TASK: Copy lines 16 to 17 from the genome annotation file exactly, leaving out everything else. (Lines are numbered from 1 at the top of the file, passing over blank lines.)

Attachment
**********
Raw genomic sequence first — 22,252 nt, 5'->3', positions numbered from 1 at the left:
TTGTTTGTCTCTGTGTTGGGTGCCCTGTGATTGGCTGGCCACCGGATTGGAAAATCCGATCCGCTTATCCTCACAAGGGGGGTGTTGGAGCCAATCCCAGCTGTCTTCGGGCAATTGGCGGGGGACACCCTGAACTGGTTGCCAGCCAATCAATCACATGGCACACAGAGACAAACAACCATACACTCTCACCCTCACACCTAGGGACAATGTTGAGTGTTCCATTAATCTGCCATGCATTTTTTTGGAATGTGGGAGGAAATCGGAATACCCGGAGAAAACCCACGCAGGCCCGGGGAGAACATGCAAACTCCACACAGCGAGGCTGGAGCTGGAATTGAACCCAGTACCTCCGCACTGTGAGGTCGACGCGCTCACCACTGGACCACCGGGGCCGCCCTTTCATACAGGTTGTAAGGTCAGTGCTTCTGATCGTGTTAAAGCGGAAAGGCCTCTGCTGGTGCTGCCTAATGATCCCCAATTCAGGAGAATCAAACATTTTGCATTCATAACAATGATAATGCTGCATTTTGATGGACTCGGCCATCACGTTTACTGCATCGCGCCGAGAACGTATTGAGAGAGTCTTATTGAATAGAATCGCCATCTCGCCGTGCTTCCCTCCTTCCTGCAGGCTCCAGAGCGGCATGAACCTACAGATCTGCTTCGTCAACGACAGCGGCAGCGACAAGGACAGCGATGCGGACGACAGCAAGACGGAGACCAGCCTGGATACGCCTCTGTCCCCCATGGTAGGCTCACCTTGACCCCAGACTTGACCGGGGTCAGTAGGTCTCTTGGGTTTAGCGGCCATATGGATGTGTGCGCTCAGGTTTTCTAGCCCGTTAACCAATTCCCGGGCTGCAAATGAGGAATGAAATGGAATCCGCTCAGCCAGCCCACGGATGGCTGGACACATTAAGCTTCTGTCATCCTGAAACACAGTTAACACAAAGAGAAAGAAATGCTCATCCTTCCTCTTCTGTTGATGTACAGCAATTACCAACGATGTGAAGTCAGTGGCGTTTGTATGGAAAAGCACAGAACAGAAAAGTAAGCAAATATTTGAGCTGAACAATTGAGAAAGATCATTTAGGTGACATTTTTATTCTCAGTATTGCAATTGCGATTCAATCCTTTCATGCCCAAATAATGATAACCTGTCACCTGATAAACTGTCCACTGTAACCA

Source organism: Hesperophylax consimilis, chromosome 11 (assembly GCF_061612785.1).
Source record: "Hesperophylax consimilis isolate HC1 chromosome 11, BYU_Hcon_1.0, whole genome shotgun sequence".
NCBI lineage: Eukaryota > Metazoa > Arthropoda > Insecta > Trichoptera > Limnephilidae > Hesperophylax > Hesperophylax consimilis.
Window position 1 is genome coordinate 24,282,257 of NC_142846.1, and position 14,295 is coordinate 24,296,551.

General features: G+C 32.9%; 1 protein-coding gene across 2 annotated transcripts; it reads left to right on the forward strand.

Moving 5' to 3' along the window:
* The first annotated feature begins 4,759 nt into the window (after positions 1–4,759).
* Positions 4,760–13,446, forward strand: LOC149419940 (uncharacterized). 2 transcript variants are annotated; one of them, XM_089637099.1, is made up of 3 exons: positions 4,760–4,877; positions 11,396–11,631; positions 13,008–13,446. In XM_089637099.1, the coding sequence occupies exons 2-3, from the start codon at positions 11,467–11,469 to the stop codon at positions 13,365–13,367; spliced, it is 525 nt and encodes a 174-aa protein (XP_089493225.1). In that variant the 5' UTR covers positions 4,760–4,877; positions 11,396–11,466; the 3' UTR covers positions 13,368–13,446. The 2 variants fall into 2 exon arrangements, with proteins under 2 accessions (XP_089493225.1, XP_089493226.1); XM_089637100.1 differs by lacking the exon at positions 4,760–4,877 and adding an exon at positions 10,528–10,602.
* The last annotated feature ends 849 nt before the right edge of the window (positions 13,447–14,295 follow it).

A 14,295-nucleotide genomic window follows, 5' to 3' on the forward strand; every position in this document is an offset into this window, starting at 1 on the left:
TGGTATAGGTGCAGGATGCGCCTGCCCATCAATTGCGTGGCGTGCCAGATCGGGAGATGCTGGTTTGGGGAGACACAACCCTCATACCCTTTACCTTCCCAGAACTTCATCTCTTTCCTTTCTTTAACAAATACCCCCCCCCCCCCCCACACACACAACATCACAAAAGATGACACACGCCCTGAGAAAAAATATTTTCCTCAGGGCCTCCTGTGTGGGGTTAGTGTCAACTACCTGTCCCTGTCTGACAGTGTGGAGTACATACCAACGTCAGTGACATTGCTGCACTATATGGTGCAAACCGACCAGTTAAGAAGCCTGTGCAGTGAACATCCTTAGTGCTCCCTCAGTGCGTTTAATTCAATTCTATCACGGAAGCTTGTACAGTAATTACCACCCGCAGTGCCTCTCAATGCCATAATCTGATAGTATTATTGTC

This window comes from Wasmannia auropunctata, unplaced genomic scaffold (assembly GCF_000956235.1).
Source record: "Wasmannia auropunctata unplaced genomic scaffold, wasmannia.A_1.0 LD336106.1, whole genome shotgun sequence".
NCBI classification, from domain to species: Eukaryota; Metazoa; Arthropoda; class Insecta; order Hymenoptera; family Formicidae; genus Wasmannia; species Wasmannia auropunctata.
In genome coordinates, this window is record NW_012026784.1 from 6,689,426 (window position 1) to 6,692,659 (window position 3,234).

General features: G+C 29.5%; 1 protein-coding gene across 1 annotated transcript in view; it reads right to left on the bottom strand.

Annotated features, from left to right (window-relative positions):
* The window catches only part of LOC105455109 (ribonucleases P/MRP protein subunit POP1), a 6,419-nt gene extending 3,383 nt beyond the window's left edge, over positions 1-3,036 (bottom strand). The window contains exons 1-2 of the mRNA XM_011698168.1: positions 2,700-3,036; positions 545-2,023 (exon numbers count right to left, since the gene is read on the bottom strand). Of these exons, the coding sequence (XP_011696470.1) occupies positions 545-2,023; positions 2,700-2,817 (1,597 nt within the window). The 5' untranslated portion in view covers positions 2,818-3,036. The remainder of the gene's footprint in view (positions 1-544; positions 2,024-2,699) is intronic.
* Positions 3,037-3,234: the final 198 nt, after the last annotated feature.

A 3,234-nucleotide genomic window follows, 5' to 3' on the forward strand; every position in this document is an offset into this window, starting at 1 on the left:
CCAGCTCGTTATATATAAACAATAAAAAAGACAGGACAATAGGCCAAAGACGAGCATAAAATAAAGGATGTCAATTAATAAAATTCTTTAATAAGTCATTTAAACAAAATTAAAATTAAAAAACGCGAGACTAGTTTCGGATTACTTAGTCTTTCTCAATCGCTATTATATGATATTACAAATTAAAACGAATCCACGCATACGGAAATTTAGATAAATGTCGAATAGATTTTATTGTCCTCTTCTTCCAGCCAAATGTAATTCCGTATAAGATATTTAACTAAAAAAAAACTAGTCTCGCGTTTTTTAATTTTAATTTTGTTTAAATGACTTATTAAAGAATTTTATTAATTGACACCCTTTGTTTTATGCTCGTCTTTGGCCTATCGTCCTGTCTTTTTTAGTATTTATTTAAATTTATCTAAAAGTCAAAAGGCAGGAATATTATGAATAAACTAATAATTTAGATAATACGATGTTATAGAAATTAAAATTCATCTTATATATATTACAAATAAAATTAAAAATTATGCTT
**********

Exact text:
NCBI classification, from domain to species: Eukaryota; Metazoa; Arthropoda; class Insecta; order Hymenoptera; family Formicidae; genus Wasmannia; species Wasmannia auropunctata.
In genome coordinates, this window is record NW_012026784.1 from 6,689,426 (window position 1) to 6,692,659 (window position 3,234).